ACLIS closed its office in December 1998 following the recommendations of the Strategic Review of Library Co-ordination and Representation Report (3) commissioned by ACLIS and ALIA, and extensive negotiations to merge with ALIA. Through 1999, there were discussions about the possibility of another new peak body, especially in response to comments from Warren Horton of the National Library that they were 'having difficulty obtaining cross-sectoral comment and discussion of issues' (4) but no new agreement was reached. In 2000 CASL met with CAUL to discuss a proposal for a new body that could lobby on behalf of the membership of these two organisations. The meeting concluded that the potential was limited because of the divergent requirements of the two sectors and this proposal was dropped.
The decision that there would be no new library industry body at the turn of the century acted as a catalyst to CASL and they began to review and invigorate their initiatives and direction, concentrating on increasing their profile in the key areas of public information policy, information literacy and issues relating to equity and access.
The current proposal by DCITA to establish a Collections Sector industry body, encompassing archives, museums, art galleries and libraries, shows the stimulus to cooperate and provide a united voice to government remains strong. It also highlights the benefits to the Commonwealth Government in dealing with fewer organisations, pushing responsibility for negotiating the divergent interests back on the members.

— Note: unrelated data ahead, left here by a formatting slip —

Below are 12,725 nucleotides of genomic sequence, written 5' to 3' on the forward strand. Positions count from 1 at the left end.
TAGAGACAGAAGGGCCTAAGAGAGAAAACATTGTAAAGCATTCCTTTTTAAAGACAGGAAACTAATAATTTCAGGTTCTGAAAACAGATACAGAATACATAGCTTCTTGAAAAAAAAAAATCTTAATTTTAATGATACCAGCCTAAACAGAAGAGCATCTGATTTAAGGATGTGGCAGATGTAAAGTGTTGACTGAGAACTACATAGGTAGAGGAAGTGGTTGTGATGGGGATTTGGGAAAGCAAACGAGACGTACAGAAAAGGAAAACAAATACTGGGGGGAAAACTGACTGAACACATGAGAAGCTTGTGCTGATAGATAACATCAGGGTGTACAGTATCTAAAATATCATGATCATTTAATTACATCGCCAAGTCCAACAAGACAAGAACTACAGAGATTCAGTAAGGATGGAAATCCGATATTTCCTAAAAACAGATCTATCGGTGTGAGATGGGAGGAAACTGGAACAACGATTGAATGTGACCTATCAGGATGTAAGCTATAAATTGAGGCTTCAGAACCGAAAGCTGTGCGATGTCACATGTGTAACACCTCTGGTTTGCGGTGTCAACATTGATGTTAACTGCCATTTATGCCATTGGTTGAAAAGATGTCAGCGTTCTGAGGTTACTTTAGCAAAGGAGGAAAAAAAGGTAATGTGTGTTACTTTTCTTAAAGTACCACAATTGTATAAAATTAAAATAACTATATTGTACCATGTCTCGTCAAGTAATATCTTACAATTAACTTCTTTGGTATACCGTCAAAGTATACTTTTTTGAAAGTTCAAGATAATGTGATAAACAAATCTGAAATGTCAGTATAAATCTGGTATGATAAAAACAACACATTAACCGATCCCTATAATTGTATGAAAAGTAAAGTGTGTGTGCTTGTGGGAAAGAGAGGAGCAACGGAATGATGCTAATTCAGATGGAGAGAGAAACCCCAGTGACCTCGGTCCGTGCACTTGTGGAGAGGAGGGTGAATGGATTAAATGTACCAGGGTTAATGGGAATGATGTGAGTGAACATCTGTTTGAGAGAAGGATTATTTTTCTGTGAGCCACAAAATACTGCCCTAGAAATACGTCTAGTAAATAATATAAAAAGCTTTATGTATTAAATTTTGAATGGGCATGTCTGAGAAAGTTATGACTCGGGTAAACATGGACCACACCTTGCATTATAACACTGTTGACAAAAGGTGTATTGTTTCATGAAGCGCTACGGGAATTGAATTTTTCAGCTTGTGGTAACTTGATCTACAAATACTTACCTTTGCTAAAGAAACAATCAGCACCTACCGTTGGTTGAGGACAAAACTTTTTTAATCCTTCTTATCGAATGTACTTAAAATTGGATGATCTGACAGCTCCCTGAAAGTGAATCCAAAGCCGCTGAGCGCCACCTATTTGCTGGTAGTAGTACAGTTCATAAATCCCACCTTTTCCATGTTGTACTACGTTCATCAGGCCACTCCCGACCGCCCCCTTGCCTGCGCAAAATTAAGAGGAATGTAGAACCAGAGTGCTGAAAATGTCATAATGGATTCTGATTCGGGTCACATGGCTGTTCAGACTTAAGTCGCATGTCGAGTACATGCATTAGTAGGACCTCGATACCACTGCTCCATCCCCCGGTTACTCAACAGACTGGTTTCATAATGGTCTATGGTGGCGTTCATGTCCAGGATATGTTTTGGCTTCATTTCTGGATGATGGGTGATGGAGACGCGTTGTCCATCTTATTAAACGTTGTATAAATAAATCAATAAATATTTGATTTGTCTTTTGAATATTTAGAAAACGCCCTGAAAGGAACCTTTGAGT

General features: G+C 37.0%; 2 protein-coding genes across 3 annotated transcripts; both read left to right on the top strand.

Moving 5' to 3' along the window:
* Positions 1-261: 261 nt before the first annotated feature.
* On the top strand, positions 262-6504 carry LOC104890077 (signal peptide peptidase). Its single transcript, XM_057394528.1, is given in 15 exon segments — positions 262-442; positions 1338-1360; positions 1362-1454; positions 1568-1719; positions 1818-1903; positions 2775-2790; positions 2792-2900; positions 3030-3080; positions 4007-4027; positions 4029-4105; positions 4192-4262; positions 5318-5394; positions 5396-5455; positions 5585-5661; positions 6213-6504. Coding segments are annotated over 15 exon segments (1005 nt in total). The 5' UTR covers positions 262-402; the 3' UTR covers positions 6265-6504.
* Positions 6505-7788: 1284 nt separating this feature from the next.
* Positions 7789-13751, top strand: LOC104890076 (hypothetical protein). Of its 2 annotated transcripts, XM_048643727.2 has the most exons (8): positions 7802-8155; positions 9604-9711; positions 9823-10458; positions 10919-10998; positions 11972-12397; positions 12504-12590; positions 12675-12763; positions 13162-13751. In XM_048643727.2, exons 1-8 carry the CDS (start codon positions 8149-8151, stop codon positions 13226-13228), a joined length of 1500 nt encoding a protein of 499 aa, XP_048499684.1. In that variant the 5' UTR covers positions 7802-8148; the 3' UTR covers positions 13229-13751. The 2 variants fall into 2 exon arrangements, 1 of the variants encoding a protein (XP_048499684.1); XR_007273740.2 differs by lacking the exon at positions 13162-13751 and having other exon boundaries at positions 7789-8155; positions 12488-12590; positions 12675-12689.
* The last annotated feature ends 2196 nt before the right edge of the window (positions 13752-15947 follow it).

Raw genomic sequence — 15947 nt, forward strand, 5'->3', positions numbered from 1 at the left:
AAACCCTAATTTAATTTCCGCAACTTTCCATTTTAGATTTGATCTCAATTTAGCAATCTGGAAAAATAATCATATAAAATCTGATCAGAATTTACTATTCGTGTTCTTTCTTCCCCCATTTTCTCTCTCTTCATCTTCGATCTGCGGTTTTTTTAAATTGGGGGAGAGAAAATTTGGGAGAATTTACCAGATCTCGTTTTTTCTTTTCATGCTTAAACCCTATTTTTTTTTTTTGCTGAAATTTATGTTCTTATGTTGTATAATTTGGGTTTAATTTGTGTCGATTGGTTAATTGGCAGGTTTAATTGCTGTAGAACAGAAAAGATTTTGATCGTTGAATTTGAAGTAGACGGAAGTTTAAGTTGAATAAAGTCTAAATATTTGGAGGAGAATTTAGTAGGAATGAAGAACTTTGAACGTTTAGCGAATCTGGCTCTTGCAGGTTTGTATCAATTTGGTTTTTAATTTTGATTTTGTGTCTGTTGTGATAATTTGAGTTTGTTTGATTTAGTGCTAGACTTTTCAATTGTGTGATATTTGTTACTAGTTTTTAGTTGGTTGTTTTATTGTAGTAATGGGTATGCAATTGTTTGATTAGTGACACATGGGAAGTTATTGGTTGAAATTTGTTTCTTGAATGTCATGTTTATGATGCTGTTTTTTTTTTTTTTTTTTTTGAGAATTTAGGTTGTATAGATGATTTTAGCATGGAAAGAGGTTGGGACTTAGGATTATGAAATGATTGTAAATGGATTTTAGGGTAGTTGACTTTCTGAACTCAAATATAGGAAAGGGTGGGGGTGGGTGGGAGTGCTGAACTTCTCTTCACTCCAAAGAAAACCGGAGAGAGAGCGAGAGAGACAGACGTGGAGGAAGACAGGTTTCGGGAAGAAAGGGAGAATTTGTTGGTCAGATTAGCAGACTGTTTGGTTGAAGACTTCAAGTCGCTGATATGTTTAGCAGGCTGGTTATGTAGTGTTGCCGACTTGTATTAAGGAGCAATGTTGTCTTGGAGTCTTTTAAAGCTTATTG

Influencing the Political Agenda
The initial attempt by the SLC to influence the national political agenda was in their submission to the Commonwealth Committee of Inquiry into Public Libraries (chaired by Alan Horton) in 1974. This committee was working within an environment of major changes and support for the arts in the Whitlam government and had the support of the Minister and the broad library industry. The SLC made a detailed submission to the Inquiry and championed the report that resulted. Unfortunately the change of government in 1975, before the final report was released in February 1976, meant that the key recommendations were never implemented. These included a new $20 million commonwealth fund for libraries in the first year, plus the establishment of a national council for planning and supervising commonwealth spending programs.